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Monday, 13 May 2019

Germany Is Burying Victims Of Nazi Doctors More Than 70 Years Later

Microscopic remains of victims of Nazism, whose bodies had been the subject of medical experience during the war, will be buried in the presence of descendants.

This is an unknown episode of the Hitler era. The city of Berlin interferes, Monday, May 13, in the presence of the descendants the microscopic remains, recently found, victims of Nazism whose bodies had been the subject of medical experience during the war. This unusual ceremony, initiated by the big hospital of the German capital, Charite, is the result of three years of research.

It is planned in the Dorotheestadt cemetery in the presence of a rabbi and members of the Protestant Church. "With the burial of the microscopic samples" taken at the time on the bodies "we want to give a little dignity to the victims," said the director of Charity Hospital, Karl Marx Einhäupl.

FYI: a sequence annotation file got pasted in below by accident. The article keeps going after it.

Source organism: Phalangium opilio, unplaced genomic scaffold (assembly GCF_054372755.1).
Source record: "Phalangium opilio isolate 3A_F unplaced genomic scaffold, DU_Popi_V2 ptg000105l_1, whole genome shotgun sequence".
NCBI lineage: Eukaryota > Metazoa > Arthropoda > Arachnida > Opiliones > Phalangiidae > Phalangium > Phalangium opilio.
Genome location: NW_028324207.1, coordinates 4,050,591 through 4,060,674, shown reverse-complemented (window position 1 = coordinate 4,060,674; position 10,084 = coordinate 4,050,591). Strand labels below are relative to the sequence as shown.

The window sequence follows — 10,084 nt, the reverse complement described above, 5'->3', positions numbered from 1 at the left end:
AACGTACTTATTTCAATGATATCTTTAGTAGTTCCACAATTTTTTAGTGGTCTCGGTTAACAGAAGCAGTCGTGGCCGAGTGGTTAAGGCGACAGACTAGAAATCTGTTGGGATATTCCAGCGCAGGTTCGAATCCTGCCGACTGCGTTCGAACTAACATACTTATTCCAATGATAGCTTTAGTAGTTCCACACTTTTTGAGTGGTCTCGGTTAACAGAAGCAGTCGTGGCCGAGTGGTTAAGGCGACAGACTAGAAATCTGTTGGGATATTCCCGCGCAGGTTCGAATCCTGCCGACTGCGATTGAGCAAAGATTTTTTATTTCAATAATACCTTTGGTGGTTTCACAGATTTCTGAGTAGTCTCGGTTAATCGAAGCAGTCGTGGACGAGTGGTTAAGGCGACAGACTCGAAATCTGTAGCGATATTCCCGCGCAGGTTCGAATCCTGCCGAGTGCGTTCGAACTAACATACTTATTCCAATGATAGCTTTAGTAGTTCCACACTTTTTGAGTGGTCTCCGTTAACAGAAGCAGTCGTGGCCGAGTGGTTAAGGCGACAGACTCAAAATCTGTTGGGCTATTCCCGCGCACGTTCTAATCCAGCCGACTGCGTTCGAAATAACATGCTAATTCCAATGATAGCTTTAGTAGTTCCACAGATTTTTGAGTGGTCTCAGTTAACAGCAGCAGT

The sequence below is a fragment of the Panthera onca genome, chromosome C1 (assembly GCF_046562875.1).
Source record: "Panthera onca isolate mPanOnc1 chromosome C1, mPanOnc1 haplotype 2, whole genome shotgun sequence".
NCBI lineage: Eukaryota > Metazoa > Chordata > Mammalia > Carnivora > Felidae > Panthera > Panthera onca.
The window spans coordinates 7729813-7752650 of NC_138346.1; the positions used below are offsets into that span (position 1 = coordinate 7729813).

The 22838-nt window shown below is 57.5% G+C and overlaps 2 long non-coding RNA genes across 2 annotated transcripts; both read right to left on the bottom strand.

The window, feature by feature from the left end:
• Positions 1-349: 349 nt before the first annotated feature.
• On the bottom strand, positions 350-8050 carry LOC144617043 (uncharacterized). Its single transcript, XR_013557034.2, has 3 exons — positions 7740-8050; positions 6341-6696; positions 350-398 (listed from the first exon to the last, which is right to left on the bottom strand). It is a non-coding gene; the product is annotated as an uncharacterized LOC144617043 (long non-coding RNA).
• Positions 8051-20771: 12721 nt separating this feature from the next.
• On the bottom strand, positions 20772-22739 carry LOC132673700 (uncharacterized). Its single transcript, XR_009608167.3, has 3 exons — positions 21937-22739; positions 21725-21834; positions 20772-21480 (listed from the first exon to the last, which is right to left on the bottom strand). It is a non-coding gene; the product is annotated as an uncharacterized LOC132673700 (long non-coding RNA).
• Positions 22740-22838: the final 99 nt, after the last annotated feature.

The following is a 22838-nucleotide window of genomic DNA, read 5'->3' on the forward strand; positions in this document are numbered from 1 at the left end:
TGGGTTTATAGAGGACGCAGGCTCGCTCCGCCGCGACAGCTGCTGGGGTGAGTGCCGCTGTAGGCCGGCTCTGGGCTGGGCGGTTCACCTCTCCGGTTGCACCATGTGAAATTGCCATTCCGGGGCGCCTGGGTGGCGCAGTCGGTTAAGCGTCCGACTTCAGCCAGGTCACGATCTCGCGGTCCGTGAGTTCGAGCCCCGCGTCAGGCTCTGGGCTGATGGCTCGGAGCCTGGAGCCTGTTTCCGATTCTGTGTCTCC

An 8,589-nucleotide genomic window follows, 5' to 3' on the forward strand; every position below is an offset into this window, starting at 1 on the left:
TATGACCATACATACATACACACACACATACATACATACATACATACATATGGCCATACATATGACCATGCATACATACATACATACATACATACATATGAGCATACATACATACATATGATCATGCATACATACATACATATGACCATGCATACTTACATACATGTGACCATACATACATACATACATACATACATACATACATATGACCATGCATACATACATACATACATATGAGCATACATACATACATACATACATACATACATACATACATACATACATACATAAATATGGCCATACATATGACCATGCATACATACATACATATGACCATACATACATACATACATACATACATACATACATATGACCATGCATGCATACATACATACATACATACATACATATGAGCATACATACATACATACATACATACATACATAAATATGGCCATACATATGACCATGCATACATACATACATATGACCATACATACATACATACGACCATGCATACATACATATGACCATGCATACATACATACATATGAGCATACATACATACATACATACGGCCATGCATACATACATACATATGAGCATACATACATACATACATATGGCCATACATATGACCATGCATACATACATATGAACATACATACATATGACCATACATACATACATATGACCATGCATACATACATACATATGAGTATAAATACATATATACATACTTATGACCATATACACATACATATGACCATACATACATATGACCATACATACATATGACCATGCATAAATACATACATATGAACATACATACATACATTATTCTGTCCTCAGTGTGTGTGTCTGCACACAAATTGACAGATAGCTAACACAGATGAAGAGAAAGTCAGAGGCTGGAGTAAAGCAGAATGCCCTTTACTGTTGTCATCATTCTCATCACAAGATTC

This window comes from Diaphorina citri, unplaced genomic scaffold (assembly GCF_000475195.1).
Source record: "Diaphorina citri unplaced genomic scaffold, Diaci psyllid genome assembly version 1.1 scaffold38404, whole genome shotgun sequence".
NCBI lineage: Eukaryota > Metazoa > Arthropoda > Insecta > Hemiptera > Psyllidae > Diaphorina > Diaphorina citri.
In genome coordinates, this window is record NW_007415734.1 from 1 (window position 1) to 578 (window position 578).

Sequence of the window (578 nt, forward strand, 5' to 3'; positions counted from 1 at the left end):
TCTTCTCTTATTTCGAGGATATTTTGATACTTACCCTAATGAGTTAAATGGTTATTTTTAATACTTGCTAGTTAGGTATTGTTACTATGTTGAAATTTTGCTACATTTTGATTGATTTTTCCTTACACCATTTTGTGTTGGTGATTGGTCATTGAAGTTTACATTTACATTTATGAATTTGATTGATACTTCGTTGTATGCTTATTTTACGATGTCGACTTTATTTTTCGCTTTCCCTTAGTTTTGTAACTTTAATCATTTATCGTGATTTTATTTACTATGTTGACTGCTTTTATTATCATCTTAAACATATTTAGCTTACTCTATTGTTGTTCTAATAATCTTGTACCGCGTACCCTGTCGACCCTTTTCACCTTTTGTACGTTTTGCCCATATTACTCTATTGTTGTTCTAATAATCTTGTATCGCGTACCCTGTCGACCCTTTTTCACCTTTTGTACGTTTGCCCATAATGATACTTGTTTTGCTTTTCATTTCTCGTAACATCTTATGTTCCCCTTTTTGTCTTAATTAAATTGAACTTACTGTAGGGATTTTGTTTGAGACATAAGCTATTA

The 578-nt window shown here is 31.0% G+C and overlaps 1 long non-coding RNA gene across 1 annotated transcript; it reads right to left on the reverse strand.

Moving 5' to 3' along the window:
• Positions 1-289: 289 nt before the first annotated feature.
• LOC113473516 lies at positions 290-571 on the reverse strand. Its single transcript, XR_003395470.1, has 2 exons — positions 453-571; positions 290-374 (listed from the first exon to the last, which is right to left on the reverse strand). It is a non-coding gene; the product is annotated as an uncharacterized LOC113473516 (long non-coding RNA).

300 tissues placed on laboratory slides
The initiative is part of the hospital's only recent efforts to "face its past," says the memorial of the German Resistance, co-organizer of the ceremony. Because "many of his doctors in leadership positions transformed, during the National Socialist period, their clinics and institutes into places of implementation of racial medicine and destruction of the Nazis," he adds.

Opponents of National Socialism who are planted, there are only 300 tissues on slats of laboratories that were found in small boxes by the heirs of the anatomist who was conducting his experiments at the time Hitler, Hermann Stieve. These remains, barely visible to the naked eye, were entrusted in 2016 to Professor Andreas Winkelmann to try to give them an identity. "Such tiny fabrics are not usually considered worth the burial (...) but here the story is special since they come from people who have been deliberately deprived of burial so that their loved ones do not know where they are, "he explains.

Most were women

Although it was impossible to accurately determine the number of people involved in these 300 samples, Andreas  Winkelmann was able to work on twenty names and numerical indices establishing a clear link with Plötzensee prison, where some 2,800 were hanged or guillotined by the Nazis between 1933 and 1945.

At the request of families, victims whose remains are buried will not be publicly identified. But we know that most of them were women. Hermann Stieve, who was the director of the Berlin University Institute of Anatomy from 1935 until his death in 1952, had a specialty: The study of the effects of stress and fear on the female reproductive system.

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